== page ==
Time to think
This was the first week of school for Rachel and our 2nd graders. I haven't had the pleasure of meeting the students yet, but Rachel tells me that we have a great group and she is really excited about the school year.
I'm not scheduled to be in the classroom until Sept. 15 and since our first unit plan is in good shape, I've been using my prep time to think about the bigger picture and search for various arts integration projects, techniques, concepts and activities. I have found some really interesting games and projects, like Drums Alive and various books on integrating music into core subjects.
The focus of this grant is for the teaching artist to co-teach with the classroom teacher and ultimately teach the teacher how to integrate our art from into the classroom. Rachel is already a very accomplished musician. She's played clarinet, sings, and I think plays the piano. In fact, I think that at least some of the arts integration activities I have found online, she could already implement into her classroom without assistance from me. I think my challenge will be to create (really co-create) meaningful arts integrated projects and units that truly help the students grasp the concepts or assist in learning material, especially material that Rachel marks as needing additional reinforcement. These projects need to be teachable by Rachel in the future, or I'll need to teach her the missing steps in the process so that she can reuse them on her own, or I'll need to find a technical work-around so that she is able to use the project in the future on her own. (For example, finding sound samples as opposed to playing music live on a piano.) At this point in the year, my impression is that meaningful unit creation is going to be the challenge, and teaching Rachel to implement the lessons in the lessons in the future will really be the easy part. In fact, thinking about this as I write it, I'm pretty certain I will learn as much or more from Rachel about teaching 2nd graders as she will from me about integrating music into the classroom. We shall see! I'm excited to get into the classroom soon!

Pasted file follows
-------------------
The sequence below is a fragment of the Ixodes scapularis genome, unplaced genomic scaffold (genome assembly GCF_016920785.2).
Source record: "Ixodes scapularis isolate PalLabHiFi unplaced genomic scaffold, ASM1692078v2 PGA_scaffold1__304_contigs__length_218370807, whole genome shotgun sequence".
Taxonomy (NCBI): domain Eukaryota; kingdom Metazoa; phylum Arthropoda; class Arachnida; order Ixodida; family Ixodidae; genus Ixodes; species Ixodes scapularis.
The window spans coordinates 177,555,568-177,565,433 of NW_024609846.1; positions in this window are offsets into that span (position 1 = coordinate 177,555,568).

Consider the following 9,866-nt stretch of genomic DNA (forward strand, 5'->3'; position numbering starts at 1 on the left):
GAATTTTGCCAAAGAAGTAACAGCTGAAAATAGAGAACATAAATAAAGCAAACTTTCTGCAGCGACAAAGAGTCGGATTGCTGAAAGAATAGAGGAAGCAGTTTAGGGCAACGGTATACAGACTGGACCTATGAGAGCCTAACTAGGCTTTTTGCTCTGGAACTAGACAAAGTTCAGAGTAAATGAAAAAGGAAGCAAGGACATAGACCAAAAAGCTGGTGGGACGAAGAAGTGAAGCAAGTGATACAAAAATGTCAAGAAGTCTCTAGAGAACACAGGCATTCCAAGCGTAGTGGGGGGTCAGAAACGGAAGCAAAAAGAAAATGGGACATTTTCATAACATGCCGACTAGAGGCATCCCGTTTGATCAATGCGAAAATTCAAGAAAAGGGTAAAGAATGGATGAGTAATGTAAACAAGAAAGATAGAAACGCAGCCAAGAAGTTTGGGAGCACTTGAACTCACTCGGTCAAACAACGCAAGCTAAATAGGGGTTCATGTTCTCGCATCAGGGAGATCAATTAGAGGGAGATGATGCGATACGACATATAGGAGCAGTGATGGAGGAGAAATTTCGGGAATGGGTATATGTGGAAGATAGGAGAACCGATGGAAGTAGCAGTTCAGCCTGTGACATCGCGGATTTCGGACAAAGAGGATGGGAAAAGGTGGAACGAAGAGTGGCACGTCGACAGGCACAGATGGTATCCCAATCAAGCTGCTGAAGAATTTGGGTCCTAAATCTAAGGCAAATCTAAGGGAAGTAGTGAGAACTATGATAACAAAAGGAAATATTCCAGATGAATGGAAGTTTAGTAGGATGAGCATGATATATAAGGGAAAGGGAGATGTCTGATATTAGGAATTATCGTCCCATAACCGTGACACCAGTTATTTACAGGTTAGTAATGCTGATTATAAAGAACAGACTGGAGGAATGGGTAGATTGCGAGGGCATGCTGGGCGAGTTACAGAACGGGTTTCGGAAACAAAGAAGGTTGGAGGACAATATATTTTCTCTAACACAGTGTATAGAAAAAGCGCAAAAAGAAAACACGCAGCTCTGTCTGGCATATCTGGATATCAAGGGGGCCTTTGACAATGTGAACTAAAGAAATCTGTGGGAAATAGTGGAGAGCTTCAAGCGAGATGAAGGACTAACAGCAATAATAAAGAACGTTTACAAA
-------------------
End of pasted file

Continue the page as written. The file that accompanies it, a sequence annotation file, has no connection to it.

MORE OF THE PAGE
Dr. Erika Svanoe
Teaching Artist for Arts Integration Menomonie.